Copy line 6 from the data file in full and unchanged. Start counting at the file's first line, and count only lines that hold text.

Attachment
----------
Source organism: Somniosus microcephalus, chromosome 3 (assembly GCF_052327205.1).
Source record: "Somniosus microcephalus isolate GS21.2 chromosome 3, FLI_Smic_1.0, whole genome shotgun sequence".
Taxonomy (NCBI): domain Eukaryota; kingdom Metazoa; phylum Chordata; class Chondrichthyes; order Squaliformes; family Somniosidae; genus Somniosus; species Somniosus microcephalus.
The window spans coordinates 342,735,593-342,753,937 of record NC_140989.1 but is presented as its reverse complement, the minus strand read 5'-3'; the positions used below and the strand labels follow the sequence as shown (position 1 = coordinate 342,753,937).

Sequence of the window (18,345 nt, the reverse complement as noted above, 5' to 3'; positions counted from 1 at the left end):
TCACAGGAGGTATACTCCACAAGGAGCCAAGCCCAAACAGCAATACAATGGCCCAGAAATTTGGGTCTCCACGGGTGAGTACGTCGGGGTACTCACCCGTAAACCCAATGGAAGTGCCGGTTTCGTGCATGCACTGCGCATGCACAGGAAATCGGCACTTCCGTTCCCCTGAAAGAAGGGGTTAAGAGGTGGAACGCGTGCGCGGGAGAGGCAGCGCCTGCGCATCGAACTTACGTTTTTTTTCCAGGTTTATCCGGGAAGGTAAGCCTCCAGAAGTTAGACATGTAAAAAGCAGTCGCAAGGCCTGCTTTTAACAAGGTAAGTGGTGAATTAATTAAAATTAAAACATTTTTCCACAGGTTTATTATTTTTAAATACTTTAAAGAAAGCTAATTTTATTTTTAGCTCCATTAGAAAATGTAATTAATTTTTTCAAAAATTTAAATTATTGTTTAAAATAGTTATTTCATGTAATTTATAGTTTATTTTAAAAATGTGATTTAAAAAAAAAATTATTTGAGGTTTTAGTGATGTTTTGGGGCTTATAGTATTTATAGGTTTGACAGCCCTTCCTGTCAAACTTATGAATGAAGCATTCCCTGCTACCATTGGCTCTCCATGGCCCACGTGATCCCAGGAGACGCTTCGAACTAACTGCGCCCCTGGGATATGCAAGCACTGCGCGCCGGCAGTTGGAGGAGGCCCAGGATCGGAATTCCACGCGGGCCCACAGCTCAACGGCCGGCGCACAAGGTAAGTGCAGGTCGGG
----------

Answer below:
TCACAGGAGGTATACTCCACAAGGAGCCAAGCCCAAACAGCAATACAATGGCCCAGAAATTTGGGTCTCCACGGGTGAGTACGTCGGGGTACTCACCCGTAAACCCAATGGAAGTGCCGGTTTCGTGCATGCACTGCGCATGCACAGGAAATCGGCACTTCCGTTCCCCTGAAAGAAGGGGTTAAGAGGTGGAACGCGTGCGCGGGAGAGGCAGCGCCTGCGCATCGAACTTACGTTTTTTTTCCAGGTTTATCCGGGAAGGTAAGCCTCCAGAAGTTAGACATGTAAAAAGCAGTCGCAAGGCCTGCTTTTAACAAGGTAAGTGGTGAATTAATTAAAATTAAAACATTTTTCCACAGGTTTATTATTTTTAAATACTTTAAAGAAAGCTAATTTTATTTTTAGCTCCATTAGAAAATGTAATTAATTTTTTCAAAAATTTAAATTATTGTTTAAAATAGTTATTTCATGTAATTTATAGTTTATTTTAAAAATGTGATTTAAAAAAAAAATTATTTGAGGTTTTAGTGATGTTTTGGGGCTTATAGTATTTATAGGTTTGACAGCCCTTCCTGTCAAACTTATGAATGAAGCATTCCCTGCTACCATTGGCTCTCCATGGCCCACGTGATCCCAGGAGACGCTTCGAACTAACTGCGCCCCTGGGATATGCAAGCACTGCGCGCCGGCAGTTGGAGGAGGCCCAGGATCGGAATTCCACGCGGGCCCACAGCTCAACGGCCGGCGCACAAGGTAAGTGCAGGTCGGG